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Toxoplasmosis: Cat litter and Pregnancy


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  #1  
January 3rd, 2010, 04:55 PM
moon~maiden's Avatar Cheryl~ birth truster
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Location: south eastern Mass
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Quote:
If you are pregnant you have probably heard that you should not change cat litter during your pregnancy. You may be wondering why. Changing cat litter puts you at risk for contracting an infection called toxoplasmosis. There are several ways that a pregnant woman could contract toxoplasmosis but cats are known to be common carriers of the infection.
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  #2  
January 3rd, 2010, 04:55 PM
moon~maiden's Avatar Cheryl~ birth truster
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Location: south eastern Mass
Posts: 13,088
Toxoplasmosis is not as common as people believe! If you have an indoor cat all you need to do is wear gloves when you change the box. It's not something to stress over!
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  #3  
March 21st, 2010, 12:01 PM
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Join Date: Mar 2010
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Quote:
If you are pregnant you have probably heard that you should not change cat litter during your pregnancy. You may be wondering why. Changing cat litter puts you at risk for contracting an infection called toxoplasmosis. There are several ways that a pregnant woman could contract toxoplasmosis but cats are known to be common carriers of the infection.
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  #4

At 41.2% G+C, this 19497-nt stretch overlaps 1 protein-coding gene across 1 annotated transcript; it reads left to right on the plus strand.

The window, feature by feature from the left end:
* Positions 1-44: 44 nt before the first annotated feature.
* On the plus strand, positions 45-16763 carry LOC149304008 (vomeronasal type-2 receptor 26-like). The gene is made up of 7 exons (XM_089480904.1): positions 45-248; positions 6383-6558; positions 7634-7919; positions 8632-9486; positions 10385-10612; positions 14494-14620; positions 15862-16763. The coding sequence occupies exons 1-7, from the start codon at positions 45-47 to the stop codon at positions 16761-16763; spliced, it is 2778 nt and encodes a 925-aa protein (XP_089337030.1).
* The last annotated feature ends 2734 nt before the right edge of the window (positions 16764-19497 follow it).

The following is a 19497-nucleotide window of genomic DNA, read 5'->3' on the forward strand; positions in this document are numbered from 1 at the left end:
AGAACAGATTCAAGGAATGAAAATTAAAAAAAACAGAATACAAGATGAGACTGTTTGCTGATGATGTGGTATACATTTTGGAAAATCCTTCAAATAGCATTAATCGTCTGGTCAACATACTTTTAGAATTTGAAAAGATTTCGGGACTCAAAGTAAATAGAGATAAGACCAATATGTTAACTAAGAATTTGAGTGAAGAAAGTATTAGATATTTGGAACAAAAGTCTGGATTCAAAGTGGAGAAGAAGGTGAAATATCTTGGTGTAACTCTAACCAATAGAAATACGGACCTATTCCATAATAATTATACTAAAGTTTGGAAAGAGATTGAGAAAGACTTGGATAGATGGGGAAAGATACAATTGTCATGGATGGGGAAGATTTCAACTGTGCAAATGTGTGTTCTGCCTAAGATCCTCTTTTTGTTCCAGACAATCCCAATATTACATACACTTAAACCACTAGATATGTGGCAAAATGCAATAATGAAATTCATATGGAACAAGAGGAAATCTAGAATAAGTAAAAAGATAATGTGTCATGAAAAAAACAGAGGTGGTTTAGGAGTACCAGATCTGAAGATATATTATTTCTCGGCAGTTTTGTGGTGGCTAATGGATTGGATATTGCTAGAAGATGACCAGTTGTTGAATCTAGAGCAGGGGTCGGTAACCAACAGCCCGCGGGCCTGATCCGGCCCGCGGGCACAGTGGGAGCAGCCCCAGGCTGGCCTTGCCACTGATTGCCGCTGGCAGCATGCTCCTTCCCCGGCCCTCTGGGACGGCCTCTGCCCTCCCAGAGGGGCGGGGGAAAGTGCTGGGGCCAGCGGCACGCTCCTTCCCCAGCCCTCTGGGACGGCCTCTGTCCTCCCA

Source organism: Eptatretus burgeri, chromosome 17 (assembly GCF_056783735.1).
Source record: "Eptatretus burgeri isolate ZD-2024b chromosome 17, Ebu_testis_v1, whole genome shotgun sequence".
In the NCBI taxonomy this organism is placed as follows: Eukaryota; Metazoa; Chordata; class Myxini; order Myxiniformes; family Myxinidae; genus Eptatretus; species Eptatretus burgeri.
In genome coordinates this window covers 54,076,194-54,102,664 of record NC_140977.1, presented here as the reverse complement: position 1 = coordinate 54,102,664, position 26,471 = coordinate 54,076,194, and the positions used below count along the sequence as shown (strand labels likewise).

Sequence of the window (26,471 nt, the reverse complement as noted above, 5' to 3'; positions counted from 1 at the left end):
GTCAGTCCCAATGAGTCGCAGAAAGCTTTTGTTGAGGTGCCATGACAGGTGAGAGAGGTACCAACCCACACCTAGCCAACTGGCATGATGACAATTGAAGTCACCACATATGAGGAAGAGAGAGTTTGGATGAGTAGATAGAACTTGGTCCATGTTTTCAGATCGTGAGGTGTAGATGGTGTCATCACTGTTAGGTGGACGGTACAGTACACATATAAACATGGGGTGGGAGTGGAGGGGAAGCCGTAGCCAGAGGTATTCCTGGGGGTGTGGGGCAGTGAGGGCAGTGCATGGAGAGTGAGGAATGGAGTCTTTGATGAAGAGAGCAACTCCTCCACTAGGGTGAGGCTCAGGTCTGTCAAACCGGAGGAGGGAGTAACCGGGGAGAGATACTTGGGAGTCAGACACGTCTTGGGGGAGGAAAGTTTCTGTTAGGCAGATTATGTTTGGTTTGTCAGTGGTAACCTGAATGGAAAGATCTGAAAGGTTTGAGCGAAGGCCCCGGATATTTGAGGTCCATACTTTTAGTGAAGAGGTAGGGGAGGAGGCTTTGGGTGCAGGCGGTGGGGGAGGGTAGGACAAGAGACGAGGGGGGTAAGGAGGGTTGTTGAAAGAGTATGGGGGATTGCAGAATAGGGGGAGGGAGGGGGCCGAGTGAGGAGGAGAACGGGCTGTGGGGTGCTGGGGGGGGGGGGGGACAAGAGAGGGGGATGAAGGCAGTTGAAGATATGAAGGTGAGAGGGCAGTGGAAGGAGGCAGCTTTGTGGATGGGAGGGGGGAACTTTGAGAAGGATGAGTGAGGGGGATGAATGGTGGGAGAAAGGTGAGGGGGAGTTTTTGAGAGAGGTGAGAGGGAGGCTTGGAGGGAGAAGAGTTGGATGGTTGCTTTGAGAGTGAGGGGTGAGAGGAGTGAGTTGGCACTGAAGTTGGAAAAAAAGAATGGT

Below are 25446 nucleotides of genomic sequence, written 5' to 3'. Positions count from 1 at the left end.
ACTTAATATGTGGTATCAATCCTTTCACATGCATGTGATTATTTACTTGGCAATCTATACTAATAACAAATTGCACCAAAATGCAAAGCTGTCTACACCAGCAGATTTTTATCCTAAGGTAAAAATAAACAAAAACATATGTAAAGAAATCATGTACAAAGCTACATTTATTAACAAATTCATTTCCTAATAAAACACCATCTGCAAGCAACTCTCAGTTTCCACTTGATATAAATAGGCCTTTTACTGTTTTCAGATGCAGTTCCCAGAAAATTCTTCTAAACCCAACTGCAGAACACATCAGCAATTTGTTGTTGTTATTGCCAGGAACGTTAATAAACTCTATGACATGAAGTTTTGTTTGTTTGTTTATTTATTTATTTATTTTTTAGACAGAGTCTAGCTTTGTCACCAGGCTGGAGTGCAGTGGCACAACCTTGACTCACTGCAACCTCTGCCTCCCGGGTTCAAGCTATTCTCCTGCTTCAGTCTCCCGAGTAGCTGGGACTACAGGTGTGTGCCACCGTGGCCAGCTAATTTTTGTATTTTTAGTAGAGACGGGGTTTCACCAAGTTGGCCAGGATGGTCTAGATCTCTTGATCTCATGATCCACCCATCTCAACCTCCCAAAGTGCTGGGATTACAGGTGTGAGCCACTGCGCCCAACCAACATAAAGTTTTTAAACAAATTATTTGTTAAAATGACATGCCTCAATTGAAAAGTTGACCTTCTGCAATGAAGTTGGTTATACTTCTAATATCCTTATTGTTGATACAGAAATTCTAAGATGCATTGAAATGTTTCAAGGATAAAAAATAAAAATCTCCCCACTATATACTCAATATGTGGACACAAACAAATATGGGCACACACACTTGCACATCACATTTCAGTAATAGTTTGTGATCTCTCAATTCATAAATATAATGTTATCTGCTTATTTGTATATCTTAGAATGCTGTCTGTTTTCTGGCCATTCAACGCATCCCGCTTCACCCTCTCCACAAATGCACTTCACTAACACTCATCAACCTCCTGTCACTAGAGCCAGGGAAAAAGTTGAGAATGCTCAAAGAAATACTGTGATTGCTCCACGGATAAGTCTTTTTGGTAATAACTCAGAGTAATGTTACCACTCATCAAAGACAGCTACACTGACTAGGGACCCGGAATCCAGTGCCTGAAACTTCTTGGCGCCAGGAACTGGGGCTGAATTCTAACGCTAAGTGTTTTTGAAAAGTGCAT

March 21st, 2010, 12:01 PM
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By all means be really really smart when it comes to your unborn child and listen to MOON~MAIDEN. After all, what do all those learned and scholarly doctors know eh?

Just don't forget to tell your doctor, when he's working out a complicated, regimented, and painful doses of antibiotics for you to take while you spend the remaining 4 mos. of your pregnancy in the hospital because your baby is now toxic and possibly you or it will now die, that MOON~MAIDEN said it was fine if you wore gloves.
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  #5  
May 5th, 2010, 04:09 PM
eharmony
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This is really scary.
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  #6  
November 17th, 2010, 07:26 PM
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Quote:
Originally Posted by Free_Reality_ Checks_Here View Post
By all means be really really smart when it comes to your unborn child and listen to MOON~MAIDEN. After all, what do all those learned and scholarly doctors know eh?

Just don't forget to tell your doctor, when he's working out a complicated, regimented, and painful doses of antibiotics for you to take while you spend the remaining 4 mos. of your pregnancy in the hospital because your baby is now toxic and possibly you or it will now die, that MOON~MAIDEN said it was fine if you wore gloves.